The much-anticipated games will mark the first time that Jamaica has qualified for three different bobsleigh events, securing their place in the four-man, two-man sled and women’s monobob categories.
Their four-man team took the final spot in the 28-sled field in qualification, which is the first time since 1998 that the event will have Jamaican representation in the category.
However, they missed out on a two-woman place after losing a tiebreaker – but could still make it to China as first alternate if one of the qualified nations give up a spot.
Jamaica’s bobsleigh team have qualified for the Beijing Winter Olympics next month – making it the first time in 24 years the country’s four-man team will participate
The much-anticipated games will mark the first time that Jamaica has qualified for three different bobsleigh events, securing their place in the four-man, two-man sled and women’s monobob categories
The last time Jamaica had a four-man sled was at the 1998 Nagano Games, which they failed to finish and provided the storyline for the 1993 Disney film Cool Runnings (pictured)
Confirming the news on Twitter, the Team Jamaica account paid homage to the 1993 Disney film Cool Runnings – which was inspired by the country’s Olympic debut at the 1988 Calgary Winter Games – with the quote ‘It will be fire on ice’.
The account wrote: ‘Jamaica, we have a bobsled team heading to Beijing!
‘It will be fire on ice as #TeamJamaica secured their spot at the 2022 Beijing #WinterOlympics.
‘This will be the first time Jamaica has qualified in three Olympic bobsled events. These events are the four-man, two-man and women’s monobob.’
This comes as Beijing 2022 confirmed there will be no general sale of tickets due to concerns over Covid.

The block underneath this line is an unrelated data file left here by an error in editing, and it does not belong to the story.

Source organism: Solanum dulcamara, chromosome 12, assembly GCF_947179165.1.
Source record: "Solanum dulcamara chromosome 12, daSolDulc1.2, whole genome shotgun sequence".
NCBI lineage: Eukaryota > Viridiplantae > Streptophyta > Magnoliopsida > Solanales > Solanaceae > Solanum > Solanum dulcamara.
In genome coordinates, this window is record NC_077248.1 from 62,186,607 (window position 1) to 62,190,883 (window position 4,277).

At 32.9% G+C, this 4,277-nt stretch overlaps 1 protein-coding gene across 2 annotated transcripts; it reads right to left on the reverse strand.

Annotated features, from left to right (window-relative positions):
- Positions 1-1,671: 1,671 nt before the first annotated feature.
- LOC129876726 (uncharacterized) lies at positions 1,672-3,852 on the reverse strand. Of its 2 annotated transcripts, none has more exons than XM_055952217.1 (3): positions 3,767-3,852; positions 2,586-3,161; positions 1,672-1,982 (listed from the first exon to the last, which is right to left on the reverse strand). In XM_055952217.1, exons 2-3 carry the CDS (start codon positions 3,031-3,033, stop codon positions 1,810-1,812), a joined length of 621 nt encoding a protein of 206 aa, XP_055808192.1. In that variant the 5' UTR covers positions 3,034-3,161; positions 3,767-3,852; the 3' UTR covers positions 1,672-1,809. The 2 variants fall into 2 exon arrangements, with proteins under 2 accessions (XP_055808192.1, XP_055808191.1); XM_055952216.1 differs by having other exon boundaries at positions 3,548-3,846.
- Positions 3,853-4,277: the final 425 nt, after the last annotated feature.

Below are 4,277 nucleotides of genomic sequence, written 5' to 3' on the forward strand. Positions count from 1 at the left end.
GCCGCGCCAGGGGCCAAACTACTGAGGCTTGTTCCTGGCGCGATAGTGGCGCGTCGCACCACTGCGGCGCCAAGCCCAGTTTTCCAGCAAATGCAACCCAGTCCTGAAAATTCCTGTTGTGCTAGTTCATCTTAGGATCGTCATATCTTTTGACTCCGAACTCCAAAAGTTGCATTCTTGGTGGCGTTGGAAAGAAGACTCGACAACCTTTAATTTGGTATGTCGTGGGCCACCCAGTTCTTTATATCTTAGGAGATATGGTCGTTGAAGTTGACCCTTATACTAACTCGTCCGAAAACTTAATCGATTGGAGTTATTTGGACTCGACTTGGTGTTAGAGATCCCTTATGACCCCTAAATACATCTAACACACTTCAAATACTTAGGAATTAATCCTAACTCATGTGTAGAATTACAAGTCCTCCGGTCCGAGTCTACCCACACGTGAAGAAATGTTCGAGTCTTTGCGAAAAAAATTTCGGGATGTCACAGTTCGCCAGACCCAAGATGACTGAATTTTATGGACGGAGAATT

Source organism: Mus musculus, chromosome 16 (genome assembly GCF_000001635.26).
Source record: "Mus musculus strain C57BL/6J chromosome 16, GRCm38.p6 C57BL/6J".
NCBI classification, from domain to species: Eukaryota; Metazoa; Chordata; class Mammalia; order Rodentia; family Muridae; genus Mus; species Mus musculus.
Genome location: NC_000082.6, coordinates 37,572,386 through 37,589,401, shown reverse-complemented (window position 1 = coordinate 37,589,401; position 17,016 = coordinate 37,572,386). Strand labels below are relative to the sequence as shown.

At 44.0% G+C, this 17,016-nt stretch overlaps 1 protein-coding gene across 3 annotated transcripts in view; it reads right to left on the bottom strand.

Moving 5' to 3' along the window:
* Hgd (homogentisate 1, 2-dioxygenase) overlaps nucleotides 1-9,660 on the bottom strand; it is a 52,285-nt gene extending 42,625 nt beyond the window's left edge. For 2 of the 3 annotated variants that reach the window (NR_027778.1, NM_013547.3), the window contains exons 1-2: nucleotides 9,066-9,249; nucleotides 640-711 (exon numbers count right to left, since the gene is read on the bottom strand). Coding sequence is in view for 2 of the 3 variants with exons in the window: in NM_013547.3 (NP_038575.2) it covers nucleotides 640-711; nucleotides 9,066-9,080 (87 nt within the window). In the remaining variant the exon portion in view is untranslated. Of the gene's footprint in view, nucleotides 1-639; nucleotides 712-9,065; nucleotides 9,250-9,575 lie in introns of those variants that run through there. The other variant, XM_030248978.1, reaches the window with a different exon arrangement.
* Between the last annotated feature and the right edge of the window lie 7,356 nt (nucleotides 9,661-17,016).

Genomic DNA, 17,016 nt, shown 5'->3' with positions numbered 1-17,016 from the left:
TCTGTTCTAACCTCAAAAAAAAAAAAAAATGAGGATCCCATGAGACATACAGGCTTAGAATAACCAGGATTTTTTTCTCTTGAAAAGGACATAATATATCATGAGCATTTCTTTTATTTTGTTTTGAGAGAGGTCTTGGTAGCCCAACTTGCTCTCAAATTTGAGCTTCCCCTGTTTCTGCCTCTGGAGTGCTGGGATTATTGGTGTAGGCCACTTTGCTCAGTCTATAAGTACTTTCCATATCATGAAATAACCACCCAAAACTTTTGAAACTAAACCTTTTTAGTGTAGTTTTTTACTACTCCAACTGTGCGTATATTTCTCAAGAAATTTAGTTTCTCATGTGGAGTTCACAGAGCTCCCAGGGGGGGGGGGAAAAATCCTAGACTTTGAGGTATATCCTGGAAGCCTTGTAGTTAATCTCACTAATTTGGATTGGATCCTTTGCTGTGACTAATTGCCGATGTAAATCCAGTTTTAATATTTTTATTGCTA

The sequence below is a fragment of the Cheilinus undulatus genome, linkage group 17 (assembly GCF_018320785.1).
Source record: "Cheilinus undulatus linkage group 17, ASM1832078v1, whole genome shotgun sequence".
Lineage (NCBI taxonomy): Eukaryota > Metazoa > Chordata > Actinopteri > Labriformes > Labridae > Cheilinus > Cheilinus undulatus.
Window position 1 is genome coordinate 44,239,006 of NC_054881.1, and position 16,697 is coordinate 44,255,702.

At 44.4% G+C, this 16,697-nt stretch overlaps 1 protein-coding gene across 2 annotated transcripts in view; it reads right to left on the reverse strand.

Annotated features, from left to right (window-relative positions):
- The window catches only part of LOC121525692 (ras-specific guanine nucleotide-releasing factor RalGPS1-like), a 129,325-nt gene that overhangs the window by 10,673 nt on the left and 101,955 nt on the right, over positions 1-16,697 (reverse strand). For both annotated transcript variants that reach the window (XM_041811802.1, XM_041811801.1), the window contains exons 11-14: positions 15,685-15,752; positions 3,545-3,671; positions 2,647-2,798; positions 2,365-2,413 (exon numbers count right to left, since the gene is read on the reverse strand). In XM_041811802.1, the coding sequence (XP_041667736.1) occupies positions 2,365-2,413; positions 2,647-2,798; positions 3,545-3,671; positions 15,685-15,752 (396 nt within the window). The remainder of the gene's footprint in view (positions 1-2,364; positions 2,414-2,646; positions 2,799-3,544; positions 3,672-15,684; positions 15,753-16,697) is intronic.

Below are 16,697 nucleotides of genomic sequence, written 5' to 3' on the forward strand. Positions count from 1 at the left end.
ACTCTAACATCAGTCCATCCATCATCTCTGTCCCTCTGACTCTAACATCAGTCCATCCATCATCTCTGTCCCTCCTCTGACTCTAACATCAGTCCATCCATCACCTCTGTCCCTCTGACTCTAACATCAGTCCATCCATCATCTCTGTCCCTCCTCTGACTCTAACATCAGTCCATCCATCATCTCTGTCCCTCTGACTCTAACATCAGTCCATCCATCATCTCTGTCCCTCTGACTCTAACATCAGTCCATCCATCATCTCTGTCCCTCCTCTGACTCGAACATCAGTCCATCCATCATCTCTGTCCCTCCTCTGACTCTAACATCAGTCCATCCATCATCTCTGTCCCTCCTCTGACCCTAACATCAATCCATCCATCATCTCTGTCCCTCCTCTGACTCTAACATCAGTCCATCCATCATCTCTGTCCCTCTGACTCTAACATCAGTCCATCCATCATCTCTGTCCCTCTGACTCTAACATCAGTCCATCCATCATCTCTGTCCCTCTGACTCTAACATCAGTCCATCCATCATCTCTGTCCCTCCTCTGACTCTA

Confirming the news on Twitter, the Team Jamaica account paid homage to the 1993 Disney film Cool Runnings – which was inspired by the country’s Olympic debut at the 1988 Calgary Winter Games – with the quote ‘It will be fire on ice’
There instead are plans for an ‘adapted programme that will invite groups of spectators to be present on site during the Games’, albeit in what are expected to be vastly reduced numbers. The sale of tickets to foreign-based spectators had already been ruled out.
The last time Jamaica had a four-man sled spot was at the 1998 Nagano Games, which they failed to finish, and included teammate brothers Chris and Dudley Stokes.
Chris – who provided inspiration for the Disney film with his book Cool Runnings and Beyond about his team’s Olympic competition – is now the president of Jamaica’s Bobsled Federation.
Shanwayne Stephens is expected to pilot the four-man sled and could be joined by Rolando Reid, Ashley Watson and Matthew Wekpe, who have been push athletes in all of Stephens’ four-man races this season.
The RAF gunner went viral over lockdown and even made the Queen laugh when he shared his pandemic training regime of pushing a Mini Cooper up and down through the streets of Peterborough in 2020.
Corporal Shanwayne Stephens told the Queen how he had resorted to pushing a car up and down the streets in an effort to keep fit and train during lockdown.
The Queen spoke to Jamaica-born Lance Corporal Stephens (pictured), who joined RAF in 2011 and is based at RAF Northolt, and is trained in forced protection with specialisation as a sniper
Some residents of Peterborough offered their help to Shanwayne Stephens and Nimroy Turgott as they push a Mini down the road as practice for bobsleighing during lockdown
The monarch who was surprised to hear of the unusual method gave a chuckle and remarked ‘Oh’.
Her majesty laughed and added: ‘Well I suppose that’s one way to train.’
Her conversation with Lance Corporal Stephens came as the Queen held a video call from Windsor Castle with members of the Armed Forces based across the globe.
The Queen had replied ‘Gosh. Sounds a very dangerous job’ when Lance Corporal Stephens told her he was the pilot of the Jamaican bobsleig
She asked: ‘So how do you train?’, prompting him to tell her about his unorthodox methods.
Lance Corporal Stephens, of the Queen’s Colour Squadron, was one of three military personnel who spoke to the monarch last week as she heard about the work they were carrying out at home and overseas as the coronavirus crisis continues.
The Queen, whose sign-in name on the screen was ‘Windsor UK’, told them: ‘Everybody’s been extremely busy with the pandemic and doing a wonderful job.’